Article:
TT

Theodore Ts'o

Staff Engineer, Google
Theodore Ts'o is the first North American Linux Kernel Developer, and started working with Linux in September, 1991. He previously served as CTO for the Linux Foundation, and is currently employed at Google. Theodore is a Debian Developer, and is the maintainer of the ext4 file system in the Linux kernel. He is the maintainer and original author of the e2fsprogs userspace utilities for the ext2, ext3, and ext4 file systems.


Thursday March 27, 2014 9:00am - 9:50am
Salon H

9:00am

An Introduction to Free and Open Source Software Licensing - Andrew J. Hall, Fenwick & West
Free and open-source software licensing draws on both technical and legal principles, a unique combination that can present significant challenges for software developers, management, and attorneys alike. Further, the sheer number of available FOSS licenses can seem overwhelming. This presentation will help demystify FOSS licensing by addressing its fundamental concepts and will include an discussions of the different categories of FOSS licenses, the "copyleft" or "viral" effects of certain FOSS licenses; the obligations and restrictions commonly associated with FOSS; and community and private enforcement of FOSS licenses.  

The audience includes anyone interested in learning more about FOSS licensing; no previous legal or technical knowledge or experience is required. Attendees can expect to leave with a framework for discussing and thinking about FOSS licensing as well as a high-level understanding for differences between FOSS licenses, the obligations and restrictions imposed by FOSS licenses (including the "copyleft" effect of certain licenses), and FOSS license enforcement.

FOSS licensing and compliance are a source of tension and confusion within the FOSS community. A better understanding of the different FOSS licenses and the obligations and restrictions they impose will help community members make more informed decisions about FOSS use and understand the implications of FOSS use and misuse.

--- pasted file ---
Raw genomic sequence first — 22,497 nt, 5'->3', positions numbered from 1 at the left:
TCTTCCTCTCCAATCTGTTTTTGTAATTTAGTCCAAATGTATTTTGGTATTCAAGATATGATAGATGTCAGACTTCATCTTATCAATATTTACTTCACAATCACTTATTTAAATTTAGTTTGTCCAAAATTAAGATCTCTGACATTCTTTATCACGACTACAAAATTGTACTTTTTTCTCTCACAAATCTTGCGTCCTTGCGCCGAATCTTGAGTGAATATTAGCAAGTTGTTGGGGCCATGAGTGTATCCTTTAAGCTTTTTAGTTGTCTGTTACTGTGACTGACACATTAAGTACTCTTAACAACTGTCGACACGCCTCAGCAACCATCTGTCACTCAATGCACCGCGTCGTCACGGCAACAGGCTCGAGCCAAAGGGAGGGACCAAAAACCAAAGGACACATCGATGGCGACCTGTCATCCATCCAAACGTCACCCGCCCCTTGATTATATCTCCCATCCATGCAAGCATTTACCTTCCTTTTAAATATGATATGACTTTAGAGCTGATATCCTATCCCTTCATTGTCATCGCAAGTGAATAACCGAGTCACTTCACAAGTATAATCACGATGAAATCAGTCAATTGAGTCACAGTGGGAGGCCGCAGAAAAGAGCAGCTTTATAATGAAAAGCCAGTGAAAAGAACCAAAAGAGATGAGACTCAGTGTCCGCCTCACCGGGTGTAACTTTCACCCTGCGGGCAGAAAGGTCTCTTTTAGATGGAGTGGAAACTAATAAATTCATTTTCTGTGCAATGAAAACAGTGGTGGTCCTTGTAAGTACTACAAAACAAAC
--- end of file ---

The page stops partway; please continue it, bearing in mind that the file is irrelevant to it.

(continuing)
Speakers
avatar for Andrew Hall

Andrew Hall

Partner, Hall Law
Andrew Hall is a software legal specialist with a practice focused on developing and implementing software commercialization strategies including both commercial and free and open-source software (FOSS) components. Andrew leverages his technical background to help his clients protect their valuable intellectual property and technical assets, avoid contractual disputes and claims of infringement, and develop effective and efficient policies... Read More →


Thursday March 27, 2014 9:00am - 9:50am
Salon V

9:00am

Beginner's Guide to SPDX - Phil Odence, Black Duck Software
If your organization uses open source components in developing software for distribution or even if you are just a consumer of software that contains open source, you really should know about SPDX(R). SPDX is an industry standard format for communicating software content, licensing and copyright information between partners in software supply chains. It can help your organization play by the open source rules in software distribution and work more smoothly with your partners. 

This session, targeted at the beginner, will cover the problem SPDX is designed to tackle, how the standard helps, the benefits for all involved, and some examples of companies using it today. It will also give you a tangible sense for SPDXwith a high-level look at what's inside an SPDX file. Finally, it will talk about the operation of the Linux Foundation's SPDX work group and give you an understanding of how to participate whether your interest is casual or you would like to get deeply involved. 

Speakers
avatar for Phil Odence

Phil Odence

VP of Business Development, Black Duck Software